Another possible artefactual explanation is that there has been an increase in recognition of occupational causation of new-onset asthma in adults. Of note, the version of the clinical guideline published in 2013 by the UK National Institute of Clinical Excellence9 provided all physicians with clear guidance on the need to consider and further investigate occupational causes of adult-onset asthma, consistent with existing guidance from the British Thoracic Society.10 If our data represent a true increase in OA incidence since 2014, it could reflect changes in workplace exposures, their control measures or an increase in numbers of workers exposed to respiratory sensitisers. Simple inspection of the SWORD database has not revealed any clear change in the predominance of any specific sector or causative agent.
In conclusion, relative OA incidence rates need to be monitored over a longer duration than 3 years before the significance of these SWORD data become clear. However, regardless of whether or not the apparent recent change in trend direction is real, it is a reminder of the importance of continued vigilance by employers with preventative strategies in compliance with health and safety legislation. On the other hand, it could be a reflection that greater physician awareness is starting to improve the diagnostic yield of OA cases that in previous years might not have been picked up. Early identification and referral of OA cases to an appropriate specialist, with a particular interest in occupational lung disease, can significantly improve the prognosis for patients who have developed asthma as a result of their work.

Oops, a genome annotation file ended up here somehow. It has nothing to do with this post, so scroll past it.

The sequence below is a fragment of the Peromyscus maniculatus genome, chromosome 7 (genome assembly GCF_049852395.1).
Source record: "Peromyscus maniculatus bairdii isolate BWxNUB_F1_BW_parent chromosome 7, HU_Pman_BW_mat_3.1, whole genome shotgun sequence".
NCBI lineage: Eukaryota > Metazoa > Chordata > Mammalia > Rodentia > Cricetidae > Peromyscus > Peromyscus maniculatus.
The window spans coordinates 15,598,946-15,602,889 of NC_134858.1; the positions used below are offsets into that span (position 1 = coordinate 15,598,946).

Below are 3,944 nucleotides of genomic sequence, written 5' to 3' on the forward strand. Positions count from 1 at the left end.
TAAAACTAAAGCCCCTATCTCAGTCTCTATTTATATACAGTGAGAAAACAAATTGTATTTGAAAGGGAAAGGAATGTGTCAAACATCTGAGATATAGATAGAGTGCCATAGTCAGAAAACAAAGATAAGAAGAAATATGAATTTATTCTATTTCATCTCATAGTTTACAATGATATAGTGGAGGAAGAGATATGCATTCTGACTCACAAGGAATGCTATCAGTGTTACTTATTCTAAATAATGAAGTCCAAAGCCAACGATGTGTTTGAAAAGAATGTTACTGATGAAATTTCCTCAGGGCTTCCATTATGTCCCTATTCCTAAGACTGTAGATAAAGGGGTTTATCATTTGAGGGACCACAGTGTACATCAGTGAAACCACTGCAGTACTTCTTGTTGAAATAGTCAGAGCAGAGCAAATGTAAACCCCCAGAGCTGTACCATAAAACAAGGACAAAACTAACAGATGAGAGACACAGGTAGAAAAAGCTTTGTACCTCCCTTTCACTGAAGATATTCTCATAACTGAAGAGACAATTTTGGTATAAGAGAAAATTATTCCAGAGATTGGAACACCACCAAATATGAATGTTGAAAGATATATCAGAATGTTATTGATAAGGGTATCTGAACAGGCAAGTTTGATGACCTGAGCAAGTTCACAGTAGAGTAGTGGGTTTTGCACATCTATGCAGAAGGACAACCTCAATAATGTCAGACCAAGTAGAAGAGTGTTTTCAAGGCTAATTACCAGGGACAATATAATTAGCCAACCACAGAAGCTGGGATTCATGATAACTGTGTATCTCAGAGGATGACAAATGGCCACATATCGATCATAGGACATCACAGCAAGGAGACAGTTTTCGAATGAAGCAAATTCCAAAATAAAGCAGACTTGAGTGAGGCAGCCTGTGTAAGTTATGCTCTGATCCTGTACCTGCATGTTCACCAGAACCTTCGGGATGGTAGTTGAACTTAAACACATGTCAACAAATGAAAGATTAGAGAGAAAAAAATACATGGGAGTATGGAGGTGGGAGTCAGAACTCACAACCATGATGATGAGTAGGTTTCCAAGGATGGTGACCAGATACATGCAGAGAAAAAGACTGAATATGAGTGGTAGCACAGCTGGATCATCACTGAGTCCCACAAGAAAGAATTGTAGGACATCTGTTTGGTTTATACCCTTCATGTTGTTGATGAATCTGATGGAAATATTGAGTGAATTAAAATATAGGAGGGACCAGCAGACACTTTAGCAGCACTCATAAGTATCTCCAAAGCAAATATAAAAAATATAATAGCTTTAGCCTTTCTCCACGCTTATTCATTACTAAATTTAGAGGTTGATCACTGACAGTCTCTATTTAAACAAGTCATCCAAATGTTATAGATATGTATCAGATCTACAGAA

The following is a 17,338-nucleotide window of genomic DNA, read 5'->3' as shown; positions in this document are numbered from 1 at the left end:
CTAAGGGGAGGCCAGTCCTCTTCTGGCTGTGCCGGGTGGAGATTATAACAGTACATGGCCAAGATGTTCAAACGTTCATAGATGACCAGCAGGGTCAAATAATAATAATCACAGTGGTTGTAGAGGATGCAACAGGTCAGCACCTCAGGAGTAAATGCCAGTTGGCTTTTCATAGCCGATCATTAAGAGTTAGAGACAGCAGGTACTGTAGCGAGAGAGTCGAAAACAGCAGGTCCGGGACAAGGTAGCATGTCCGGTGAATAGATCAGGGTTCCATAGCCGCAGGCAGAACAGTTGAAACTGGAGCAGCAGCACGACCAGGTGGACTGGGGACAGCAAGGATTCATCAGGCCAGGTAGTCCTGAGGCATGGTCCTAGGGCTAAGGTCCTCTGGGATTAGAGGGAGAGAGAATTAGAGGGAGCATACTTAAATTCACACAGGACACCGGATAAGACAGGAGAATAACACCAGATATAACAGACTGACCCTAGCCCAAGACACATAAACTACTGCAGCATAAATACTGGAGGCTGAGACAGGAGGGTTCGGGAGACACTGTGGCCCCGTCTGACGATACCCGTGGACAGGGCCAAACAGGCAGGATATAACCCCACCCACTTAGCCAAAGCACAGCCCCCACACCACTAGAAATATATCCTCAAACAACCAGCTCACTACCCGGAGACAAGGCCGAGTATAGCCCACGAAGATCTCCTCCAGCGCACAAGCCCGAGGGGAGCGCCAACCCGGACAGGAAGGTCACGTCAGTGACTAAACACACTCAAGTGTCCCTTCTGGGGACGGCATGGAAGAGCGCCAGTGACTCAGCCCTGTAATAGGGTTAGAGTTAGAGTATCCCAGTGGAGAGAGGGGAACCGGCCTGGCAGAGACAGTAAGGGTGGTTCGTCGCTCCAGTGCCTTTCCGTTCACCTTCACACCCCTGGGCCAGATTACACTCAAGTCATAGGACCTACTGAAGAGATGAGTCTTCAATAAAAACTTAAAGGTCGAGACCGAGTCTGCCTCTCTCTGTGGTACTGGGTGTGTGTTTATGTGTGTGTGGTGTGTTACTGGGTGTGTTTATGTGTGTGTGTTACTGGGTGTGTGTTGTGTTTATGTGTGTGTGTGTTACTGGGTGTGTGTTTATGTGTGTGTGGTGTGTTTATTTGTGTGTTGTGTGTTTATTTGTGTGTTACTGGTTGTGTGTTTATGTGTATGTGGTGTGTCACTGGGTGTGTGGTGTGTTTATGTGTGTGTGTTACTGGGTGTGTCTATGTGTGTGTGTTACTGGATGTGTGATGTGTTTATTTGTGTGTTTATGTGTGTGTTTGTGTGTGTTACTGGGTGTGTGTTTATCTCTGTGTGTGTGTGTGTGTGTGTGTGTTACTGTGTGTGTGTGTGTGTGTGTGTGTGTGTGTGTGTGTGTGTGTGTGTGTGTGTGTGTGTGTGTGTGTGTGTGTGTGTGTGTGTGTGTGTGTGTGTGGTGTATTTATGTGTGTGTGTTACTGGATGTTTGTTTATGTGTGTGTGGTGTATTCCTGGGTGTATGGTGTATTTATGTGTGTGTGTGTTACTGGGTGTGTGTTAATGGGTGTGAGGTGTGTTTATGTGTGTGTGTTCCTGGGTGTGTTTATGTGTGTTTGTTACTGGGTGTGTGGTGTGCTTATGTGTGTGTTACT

Contributors Each author has made a significant contribution to the study conception, data analysis or writing of the paper.
Funding This research received no specific grant from any funding agency in the public, commercial or not-for-profit sectors.
Competing interests None declared.
Provenance and peer review Not commissioned; externally peer reviewed.
Patient consent for publication Not required.